It may feel like years but just a few months back, blogs and articles were trumpeting exciting times ahead for the senior living industry. Active baby boomers would be redefining the whole concept of aging. Smart technology would offer security for residents and valuable data for their healthcare providers. Drab dining areas were out; bistros and delivery options were in.
Absent from these confident predictions? A global pandemic.
Fast forward to now and it’s tempting to think COVID-19 has upended everything we know about the senior living sector. But that’s not quite true. Treatments will become available and communities will develop best practices to mitigate the dangers associated with the disease. Little by little, the trends identified above will reassert themselves–and some will seem even more important now than they did before. Here’s what to look out for as 2020 unfolds.
Far more than previous generations, baby boomers (thousands of whom will be retiring every day over the next decade or so) are consummate consumers who will shop around for senior living communities much as they do for any other service. It’s therefore essential that communities offer the best possible customer experience for their price range, and that they differentiate themselves from their competitors.
In practice, this could mean anything from rooftop restaurants and organic vegetable gardens to versatile communal spaces that host movie nights on Thursday and philosophy class the next morning. More generally, it means doing everything possible to give residents the freedom and autonomy to live their best lives, in addition to the highest standard of care.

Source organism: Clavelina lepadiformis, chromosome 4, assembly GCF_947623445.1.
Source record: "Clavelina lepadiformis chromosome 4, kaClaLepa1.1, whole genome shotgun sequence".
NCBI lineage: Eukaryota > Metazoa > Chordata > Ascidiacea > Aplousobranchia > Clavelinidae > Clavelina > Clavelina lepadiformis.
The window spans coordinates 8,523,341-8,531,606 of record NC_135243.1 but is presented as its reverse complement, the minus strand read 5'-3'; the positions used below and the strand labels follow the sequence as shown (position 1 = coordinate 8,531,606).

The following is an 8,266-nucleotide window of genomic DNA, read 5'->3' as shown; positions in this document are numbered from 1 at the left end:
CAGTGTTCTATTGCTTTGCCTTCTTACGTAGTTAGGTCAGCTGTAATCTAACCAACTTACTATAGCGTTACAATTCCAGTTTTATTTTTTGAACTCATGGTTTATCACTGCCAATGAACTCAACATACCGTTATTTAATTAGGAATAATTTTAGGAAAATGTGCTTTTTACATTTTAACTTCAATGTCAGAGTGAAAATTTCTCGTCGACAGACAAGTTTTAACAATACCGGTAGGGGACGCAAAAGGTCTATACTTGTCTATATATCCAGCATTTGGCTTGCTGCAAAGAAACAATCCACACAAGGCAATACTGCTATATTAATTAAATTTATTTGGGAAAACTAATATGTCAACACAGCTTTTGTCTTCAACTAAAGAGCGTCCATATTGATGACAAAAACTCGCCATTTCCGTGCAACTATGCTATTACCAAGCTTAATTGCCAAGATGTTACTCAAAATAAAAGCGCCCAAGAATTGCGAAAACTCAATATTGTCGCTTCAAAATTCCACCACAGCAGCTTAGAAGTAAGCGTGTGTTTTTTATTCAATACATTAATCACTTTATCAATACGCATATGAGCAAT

But how can you meet these standards in the age of social distancing? First, you’ll need to be flexible. Instead of abandoning that movie night altogether, perhaps you’ll run it over several days with fewer people in the room. And second, you’ll need to embrace innovation. For example, COVID-19 has given new impetus to telehealth, which should give an edge to communities that can facilitate these services for their residents.
The experience of COVID-19 has shot holes in the idea that most seniors are wary of new technology. Even while sheltering in place, older adults have been virtually attending Passover seders and grandchildren’s birthday parties using Zoom and other video conferencing platforms. The trend of residents using cutting-edge apps to stay connected with their friends and family is surely here to stay.
Within senior communities, technology can be used to build connections that are both practical and meaningful. Data from smartwatches, which track a wearer’s blood pressure, heart rate and oxygen levels, can help healthcare and senior living providers respond to residents’ specific and evolving needs. Communities can also develop phone and tablet apps that give residents easy access to activity schedules, daily menus and so on.
It would probably take more than a pandemic to stop the march of wellness culture and active aging, two of the hottest trends in senior living. In fact, physical fitness and social well-being have never seemed more important, though we may see a shift in emphasis from some activities and settings to others. Yoga, zumba, painting and even dancing are all activities that can be done outside, where the coronavirus (and other infectious diseases) is less likely to spread. And so long as participants keep their distance, pursuits such as hiking and speed walking are great ways to socialize, as well as to stay fit.
It would be wrong and foolish to understate the challenges COVID-19 presents to the senior living industry. But it’s essential we rise to those challenges. The future course of this pandemic is uncertain, but the need for safe, secure and life-enriching senior living communities has never been clearer.